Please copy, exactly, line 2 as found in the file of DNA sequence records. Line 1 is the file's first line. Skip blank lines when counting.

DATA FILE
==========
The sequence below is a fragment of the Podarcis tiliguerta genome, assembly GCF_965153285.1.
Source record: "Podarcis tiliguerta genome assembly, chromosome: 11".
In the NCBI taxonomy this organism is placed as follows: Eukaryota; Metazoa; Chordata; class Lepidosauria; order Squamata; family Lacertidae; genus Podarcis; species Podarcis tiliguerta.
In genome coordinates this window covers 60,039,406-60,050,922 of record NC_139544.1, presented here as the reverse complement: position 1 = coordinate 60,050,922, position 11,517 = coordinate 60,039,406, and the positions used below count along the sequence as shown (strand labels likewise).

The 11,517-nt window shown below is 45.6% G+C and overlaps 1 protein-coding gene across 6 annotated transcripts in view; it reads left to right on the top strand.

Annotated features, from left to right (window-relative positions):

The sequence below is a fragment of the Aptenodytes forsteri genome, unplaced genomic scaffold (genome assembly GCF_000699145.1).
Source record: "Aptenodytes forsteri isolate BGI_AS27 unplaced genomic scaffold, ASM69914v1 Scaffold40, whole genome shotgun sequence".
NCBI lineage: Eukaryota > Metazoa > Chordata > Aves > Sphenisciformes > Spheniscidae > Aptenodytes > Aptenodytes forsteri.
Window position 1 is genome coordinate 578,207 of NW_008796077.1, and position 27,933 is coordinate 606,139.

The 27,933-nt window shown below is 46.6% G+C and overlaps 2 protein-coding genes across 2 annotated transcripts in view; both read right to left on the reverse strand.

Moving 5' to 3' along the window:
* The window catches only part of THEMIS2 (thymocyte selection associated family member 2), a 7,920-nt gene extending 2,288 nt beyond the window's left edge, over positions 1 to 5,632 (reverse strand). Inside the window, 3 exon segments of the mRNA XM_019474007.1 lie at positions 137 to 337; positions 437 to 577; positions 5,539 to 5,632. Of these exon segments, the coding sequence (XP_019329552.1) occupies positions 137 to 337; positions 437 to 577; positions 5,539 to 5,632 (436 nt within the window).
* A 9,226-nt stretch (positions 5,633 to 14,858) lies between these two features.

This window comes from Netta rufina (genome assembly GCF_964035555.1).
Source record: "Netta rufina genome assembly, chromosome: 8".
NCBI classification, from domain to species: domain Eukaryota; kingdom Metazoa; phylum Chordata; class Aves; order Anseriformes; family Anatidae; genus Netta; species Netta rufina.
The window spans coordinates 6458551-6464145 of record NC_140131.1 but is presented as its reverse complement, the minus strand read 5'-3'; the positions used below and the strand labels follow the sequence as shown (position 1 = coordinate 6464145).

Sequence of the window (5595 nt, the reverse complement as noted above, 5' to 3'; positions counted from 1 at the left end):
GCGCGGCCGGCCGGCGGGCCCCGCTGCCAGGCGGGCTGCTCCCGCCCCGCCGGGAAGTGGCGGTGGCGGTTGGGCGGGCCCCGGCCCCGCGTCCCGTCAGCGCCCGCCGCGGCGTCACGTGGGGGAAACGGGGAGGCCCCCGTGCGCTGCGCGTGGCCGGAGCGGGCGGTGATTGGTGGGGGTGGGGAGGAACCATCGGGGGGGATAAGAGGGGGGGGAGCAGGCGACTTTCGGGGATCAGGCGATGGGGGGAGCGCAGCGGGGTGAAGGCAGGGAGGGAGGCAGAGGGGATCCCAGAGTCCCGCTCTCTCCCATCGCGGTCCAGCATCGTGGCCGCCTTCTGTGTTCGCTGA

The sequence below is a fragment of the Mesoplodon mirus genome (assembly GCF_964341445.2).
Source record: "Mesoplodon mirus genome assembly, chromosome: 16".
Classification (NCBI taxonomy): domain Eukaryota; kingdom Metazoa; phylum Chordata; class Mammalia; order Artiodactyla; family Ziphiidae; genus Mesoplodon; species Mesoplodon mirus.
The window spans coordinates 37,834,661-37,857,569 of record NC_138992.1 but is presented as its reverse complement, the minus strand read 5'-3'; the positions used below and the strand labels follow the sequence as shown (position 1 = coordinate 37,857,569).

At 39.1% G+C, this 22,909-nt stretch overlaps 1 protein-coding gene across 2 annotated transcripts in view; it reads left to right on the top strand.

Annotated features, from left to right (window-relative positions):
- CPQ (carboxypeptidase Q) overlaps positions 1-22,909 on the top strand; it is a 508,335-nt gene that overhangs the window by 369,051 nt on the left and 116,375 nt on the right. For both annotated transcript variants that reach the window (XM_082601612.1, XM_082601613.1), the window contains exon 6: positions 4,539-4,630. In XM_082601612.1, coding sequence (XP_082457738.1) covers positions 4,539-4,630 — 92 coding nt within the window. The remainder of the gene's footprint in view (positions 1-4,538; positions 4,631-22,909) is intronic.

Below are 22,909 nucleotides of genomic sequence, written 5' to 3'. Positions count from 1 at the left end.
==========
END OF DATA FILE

Source record: "Podarcis tiliguerta genome assembly, chromosome: 11".